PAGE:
Small PPC plan is abandoned

The French model will be used for the liberalization of the Greek electrical energy market, according to a speech by Finance Minister Yanis Varoufakis at the European Business Summit in Brussels on Thursday.

“The government will examine the model of French bilateral contracts in the regulation of the electrical energy production and distribution sector, without privatizing the existing power production company,” Varoufakis said.

This will entail the definitive abandonment of the plan for the so-called Small PPC that the bailout agreement provided for, along with the privatization of the Independent Power Transmission Operator (ADMIE), and the automatic return of the demands that the European Commission expressed in 2008 with its decision for the compulsory provision of access by third parties to lignite as fuel for electricity production.

The project for the creation of a smaller rival to Public Power Corporation by splitting away part of its production plants, network and clientele took into account the country’s compliance with the Commission’s decision and was accepted by Greece’s creditors, provided that PPC would allocate part of its lignite and hydroelectric production to third parties through auction until the completion of the project, along the lines of the French NOME market model.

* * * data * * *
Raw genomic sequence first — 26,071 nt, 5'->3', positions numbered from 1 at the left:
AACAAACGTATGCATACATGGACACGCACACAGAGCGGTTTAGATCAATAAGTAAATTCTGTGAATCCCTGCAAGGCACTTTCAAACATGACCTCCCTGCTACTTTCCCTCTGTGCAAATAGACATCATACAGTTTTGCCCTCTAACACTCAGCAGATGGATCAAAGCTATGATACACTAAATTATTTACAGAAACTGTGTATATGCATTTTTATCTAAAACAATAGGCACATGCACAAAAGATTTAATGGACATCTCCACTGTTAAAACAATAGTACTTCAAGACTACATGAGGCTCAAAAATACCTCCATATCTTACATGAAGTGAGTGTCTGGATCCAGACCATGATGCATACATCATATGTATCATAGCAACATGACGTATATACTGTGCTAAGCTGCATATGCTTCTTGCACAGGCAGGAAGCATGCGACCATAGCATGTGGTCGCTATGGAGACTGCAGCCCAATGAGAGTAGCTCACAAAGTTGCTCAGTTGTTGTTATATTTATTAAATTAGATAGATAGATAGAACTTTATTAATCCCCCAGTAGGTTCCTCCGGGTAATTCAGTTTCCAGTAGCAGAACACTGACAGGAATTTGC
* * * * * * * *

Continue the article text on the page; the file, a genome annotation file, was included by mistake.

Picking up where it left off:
It is this plan that the government intends to re-examine, according to Varoufakis, although it will not have a transitional character. Instead it will be Athens’s proposal for the full liberalization of the Greek market following the pattern set when Electricite de France’s monopoly was brought to an end, which allowed third parties, mainly industrialists, access to cheap nuclear energy.

One of the problems is that the auctions model provides no incentives for the improvement of the performance of production plants that produce at a high cost the energy which the country consumes and does not allow for genuine production competition that would improve the cost efficiency of the country’s system.

Subscribe to our Newsletters

Enter your information below to receive our weekly newsletters with the latest insights, opinion pieces and current events straight to your inbox.

By signing up you are agreeing to our Terms of Service and Privacy Policy.